So whilst the Technological change is quite scary at the moment and poses challenges to our society as it currently is - I think in the medium/longer term it will be a positive.

Share this post


Link to post
Share on other sites
39 minutes ago, london_thirtythree said:

Aye - I think it does further concentrate power, and in some ways has already happened. (would the Financial Crisis have occurred without the Big Banks going crazy with automated trades and endless layers upon layers of complexity?)

But I think politics is or will be starting to slowly get ontop of that, as people power will step in, in one form or another.

So whilst the Technological change is quite scary at the moment and poses challenges to our society as it currently is - I think in the medium/longer term it will be a positive.

There are different areas where the scale works differently - I spend more time watching amateur stuff on YouTube than on the TV, for example, so in that area it's opened things up and moved in the direction you're saying, although it mostly needs the underlying professional productions (quite a bit is reviews for example). I'm not so optimistic long term but I certainly can't pretend there's no upside and that it won't have some positive effects in the direction you're thinking of.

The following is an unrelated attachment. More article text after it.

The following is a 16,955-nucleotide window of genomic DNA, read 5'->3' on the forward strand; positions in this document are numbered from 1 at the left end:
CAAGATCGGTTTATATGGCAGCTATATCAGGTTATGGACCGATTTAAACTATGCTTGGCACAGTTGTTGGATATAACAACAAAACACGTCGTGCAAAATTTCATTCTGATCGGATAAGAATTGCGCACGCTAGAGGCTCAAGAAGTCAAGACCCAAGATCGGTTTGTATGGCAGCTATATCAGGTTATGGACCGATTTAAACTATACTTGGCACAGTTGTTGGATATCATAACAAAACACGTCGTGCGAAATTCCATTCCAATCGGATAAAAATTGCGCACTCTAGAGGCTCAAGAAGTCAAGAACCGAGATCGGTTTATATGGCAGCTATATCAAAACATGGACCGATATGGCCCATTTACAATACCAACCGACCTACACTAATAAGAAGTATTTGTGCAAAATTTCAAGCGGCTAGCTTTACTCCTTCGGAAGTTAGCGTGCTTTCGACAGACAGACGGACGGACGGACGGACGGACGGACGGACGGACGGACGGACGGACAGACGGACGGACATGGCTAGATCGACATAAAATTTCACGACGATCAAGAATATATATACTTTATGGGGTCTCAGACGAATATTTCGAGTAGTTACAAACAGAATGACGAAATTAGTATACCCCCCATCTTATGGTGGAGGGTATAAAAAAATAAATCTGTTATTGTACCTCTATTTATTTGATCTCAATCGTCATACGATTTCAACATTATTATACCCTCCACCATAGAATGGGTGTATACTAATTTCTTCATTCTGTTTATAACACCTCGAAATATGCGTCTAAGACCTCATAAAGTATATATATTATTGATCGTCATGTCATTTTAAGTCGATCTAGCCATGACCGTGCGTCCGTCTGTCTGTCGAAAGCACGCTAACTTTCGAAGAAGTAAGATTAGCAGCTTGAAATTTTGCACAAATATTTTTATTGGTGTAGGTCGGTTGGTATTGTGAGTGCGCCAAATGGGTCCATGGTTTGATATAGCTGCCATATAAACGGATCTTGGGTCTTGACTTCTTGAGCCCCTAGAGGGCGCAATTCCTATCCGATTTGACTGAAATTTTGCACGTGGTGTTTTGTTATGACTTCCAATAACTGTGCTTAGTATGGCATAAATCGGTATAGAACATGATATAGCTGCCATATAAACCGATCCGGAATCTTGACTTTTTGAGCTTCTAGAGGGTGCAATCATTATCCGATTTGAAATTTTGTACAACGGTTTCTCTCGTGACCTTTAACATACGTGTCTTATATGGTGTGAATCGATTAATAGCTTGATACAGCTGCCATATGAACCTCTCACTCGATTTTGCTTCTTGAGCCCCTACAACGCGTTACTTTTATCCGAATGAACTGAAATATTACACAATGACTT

Share this post


Link to post
Share on other sites
4 hours ago, Si1 said:

A govt barely able to function and unclear about it's wants, a hard left opposition snapping at its heels. A money printing press that hasn't been switched off in years, asset values way above long term trends, a boe chief with little to no skin in the game, or empathy. Record national debt, and boe asset purchase balance sheet.. And a legally fixed deal to end ties wth the EU which is baying for blood, and has none of any truly responsible representatives in the UK to deal with.

 

This feels like 1992's Black Wednesday on acid.

House prices can only go up.

 

Buy now, before someone misses out.

Share this post


Link to post
Share on other sites
4 hours ago, Si1 said:

A govt barely able to function and unclear about it's wants, a hard left opposition snapping at its heels. A money printing press that hasn't been switched off in years, asset values way above long term trends, a boe chief with little to no skin in the game, or empathy. Record national debt, and boe asset purchase balance sheet.. And a legally fixed deal to end ties wth the EU which is baying for blood, and has none of any truly responsible representatives in the UK to deal with.

 

This feels like 1992's Black Wednesday on acid.

Welcome to the early 1970s

At least the lights are on (for the moment)

Now if people could not get to Faceache, Twatter, WotsBollox etc that would be serious 

Edited by stormymonday_2011

Share this post


Link to post
Share on other sites
10 minutes ago, Gribble said:

Add to that an ever worsening balance of payments. Sterling now below 1.13 Euro - will go a lot lower